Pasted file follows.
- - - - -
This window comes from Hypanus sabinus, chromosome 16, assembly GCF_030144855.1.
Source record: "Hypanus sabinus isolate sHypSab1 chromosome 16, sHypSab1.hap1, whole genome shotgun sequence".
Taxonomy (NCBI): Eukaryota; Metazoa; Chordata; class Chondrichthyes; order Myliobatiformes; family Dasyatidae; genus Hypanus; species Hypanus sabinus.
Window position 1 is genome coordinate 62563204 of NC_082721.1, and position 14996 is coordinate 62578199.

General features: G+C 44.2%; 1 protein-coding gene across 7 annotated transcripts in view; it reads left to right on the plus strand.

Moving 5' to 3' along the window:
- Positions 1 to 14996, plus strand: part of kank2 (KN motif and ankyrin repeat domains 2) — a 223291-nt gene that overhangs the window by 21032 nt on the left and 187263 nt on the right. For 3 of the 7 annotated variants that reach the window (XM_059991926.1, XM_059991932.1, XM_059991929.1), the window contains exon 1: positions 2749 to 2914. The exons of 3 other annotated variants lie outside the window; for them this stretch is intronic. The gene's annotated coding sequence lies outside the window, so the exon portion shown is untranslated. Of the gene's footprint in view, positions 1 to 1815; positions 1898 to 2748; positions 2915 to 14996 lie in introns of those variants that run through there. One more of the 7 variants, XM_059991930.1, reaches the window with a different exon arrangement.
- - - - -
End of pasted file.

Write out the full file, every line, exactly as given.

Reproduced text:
This window comes from Hypanus sabinus, chromosome 16, assembly GCF_030144855.1.
Source record: "Hypanus sabinus isolate sHypSab1 chromosome 16, sHypSab1.hap1, whole genome shotgun sequence".
Taxonomy (NCBI): Eukaryota; Metazoa; Chordata; class Chondrichthyes; order Myliobatiformes; family Dasyatidae; genus Hypanus; species Hypanus sabinus.
Window position 1 is genome coordinate 62563204 of NC_082721.1, and position 14996 is coordinate 62578199.

General features: G+C 44.2%; 1 protein-coding gene across 7 annotated transcripts in view; it reads left to right on the plus strand.

Moving 5' to 3' along the window:
- Positions 1 to 14996, plus strand: part of kank2 (KN motif and ankyrin repeat domains 2) — a 223291-nt gene that overhangs the window by 21032 nt on the left and 187263 nt on the right. For 3 of the 7 annotated variants that reach the window (XM_059991926.1, XM_059991932.1, XM_059991929.1), the window contains exon 1: positions 2749 to 2914. The exons of 3 other annotated variants lie outside the window; for them this stretch is intronic. The gene's annotated coding sequence lies outside the window, so the exon portion shown is untranslated. Of the gene's footprint in view, positions 1 to 1815; positions 1898 to 2748; positions 2915 to 14996 lie in introns of those variants that run through there. One more of the 7 variants, XM_059991930.1, reaches the window with a different exon arrangement.